The other article is entitled Bringing Your Art to the Online Market and includes some advice on how to get products the most exposure on the web. It also has a few great sidebars about women entrepreneurs -- very inspiring! You can find that article here:

Thursday, June 14, 2007

Metalsmithing Class #2: Starting My Ring!!

Last night I got to start my first official project in my metalsmithing class: a cabochon bezel set sterling silver ring. Susan took out a whole bunch of stones and asked us to pick our favorite. I chose a black mother of pearl, which of course is a shell and not a cabochon (a cabochon, or just cab, is a stone with a flat surface on one side and a round or dome shape on the other). It didn't dawn on me at the time that the lack of surface area might make it a bit more of a challenge to work with. . .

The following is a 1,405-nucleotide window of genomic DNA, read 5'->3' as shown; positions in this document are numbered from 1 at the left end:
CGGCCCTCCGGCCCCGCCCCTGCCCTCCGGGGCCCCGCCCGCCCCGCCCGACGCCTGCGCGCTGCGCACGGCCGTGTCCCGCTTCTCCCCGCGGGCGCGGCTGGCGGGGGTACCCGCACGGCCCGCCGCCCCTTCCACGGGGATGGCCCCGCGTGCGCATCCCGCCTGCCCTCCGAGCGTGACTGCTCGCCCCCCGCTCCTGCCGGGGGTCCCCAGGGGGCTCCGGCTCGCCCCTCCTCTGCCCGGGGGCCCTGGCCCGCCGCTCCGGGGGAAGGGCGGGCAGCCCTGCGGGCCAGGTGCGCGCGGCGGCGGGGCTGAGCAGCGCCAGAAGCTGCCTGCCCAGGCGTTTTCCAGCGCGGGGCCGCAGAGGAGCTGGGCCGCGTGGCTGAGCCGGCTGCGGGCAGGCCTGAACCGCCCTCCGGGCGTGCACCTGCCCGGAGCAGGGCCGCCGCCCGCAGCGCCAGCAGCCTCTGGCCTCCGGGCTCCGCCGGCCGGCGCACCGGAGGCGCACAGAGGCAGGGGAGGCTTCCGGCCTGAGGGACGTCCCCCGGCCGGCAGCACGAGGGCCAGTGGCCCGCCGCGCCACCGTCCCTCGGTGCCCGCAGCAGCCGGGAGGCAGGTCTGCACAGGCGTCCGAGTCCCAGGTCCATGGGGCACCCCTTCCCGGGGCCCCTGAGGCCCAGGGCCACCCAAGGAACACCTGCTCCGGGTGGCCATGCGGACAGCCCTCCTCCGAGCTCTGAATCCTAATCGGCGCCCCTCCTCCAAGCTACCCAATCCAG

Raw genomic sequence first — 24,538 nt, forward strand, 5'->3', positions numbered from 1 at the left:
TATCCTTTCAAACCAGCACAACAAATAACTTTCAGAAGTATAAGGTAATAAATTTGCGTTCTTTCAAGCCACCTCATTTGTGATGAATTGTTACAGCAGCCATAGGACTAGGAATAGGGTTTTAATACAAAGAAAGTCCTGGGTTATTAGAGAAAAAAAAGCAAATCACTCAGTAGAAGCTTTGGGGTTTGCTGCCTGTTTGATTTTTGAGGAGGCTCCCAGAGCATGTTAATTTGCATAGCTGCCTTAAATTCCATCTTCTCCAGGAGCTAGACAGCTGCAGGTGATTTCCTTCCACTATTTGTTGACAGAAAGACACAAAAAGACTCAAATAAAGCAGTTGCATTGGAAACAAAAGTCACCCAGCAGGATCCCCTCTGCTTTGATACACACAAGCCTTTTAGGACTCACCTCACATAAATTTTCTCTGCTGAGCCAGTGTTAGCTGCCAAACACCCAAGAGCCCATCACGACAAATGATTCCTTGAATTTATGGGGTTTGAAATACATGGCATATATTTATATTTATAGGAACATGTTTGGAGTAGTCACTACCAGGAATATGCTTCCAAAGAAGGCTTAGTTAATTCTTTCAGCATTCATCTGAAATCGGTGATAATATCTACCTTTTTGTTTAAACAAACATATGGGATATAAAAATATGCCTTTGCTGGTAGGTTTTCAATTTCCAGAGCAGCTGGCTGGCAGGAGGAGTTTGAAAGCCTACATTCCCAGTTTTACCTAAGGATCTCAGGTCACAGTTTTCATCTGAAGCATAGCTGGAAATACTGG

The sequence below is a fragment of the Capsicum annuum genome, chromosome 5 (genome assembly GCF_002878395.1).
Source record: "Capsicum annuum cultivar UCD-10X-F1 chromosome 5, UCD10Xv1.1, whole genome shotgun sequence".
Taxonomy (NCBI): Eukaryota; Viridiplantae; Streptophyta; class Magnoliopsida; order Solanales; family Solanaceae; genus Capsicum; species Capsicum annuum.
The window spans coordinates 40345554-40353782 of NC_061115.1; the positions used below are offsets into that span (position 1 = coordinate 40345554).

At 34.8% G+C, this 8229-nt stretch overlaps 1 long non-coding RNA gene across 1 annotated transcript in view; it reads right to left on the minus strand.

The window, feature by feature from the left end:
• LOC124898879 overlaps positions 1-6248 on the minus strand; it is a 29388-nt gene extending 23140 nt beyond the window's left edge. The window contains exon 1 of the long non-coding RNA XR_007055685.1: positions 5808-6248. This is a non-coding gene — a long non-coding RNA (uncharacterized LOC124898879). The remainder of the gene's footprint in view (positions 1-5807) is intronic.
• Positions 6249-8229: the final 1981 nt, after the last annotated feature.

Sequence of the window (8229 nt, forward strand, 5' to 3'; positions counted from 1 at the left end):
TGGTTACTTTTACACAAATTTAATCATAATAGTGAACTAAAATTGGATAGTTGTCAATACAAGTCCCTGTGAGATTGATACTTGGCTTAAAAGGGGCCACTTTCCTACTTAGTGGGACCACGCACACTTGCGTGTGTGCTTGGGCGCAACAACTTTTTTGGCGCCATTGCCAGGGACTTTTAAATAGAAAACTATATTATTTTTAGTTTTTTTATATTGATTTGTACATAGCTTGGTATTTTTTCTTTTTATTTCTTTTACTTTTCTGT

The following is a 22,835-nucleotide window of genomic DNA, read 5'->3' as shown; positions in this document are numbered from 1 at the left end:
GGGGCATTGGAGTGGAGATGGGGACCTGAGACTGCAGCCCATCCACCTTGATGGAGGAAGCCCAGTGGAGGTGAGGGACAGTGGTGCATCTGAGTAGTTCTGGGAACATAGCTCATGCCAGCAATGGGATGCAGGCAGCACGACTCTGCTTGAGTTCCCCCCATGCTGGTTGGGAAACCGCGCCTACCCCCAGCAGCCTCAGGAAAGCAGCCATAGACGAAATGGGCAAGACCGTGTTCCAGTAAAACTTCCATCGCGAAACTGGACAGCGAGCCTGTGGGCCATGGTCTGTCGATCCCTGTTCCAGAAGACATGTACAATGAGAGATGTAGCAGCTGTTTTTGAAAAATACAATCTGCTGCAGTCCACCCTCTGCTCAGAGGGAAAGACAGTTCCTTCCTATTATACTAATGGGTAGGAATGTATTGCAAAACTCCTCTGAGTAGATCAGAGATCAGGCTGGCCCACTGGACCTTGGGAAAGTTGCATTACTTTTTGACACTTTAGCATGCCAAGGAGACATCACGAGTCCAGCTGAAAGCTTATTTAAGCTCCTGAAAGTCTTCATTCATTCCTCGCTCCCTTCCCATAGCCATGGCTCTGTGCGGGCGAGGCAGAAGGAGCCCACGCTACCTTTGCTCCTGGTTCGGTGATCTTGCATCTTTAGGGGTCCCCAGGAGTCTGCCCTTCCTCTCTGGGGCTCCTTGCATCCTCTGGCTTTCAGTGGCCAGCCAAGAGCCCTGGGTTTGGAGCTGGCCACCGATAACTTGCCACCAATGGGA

This ring will consist of four parts plus the stone. There is the bezel (which is the metal that holds the stone in place); there is a decorative trim which will be added around the bezel; the sheet metal shaped to be the backing to the stone, bezel, and trim; and the wire which forms the actual ring portion that goes around your finger.

The first two parts (the bezel and the trim), we already know how to make from last week's lesson. As for the challenge I mentioned earlier: with the lack of surface space, the shell kind of moves around a lot. That made it more difficult for me to get an accurately sized and shaped bezel. In addition, the wire used for the bezel is fine silver and not sterling. Fine silver does not have any copper in it and, thus, is very, very soft. I'm used to working with malleable metals (and some not so malleable metals) with my maille, but nothing quite as soft as this, so it took me a little bit of time to get used to working with it.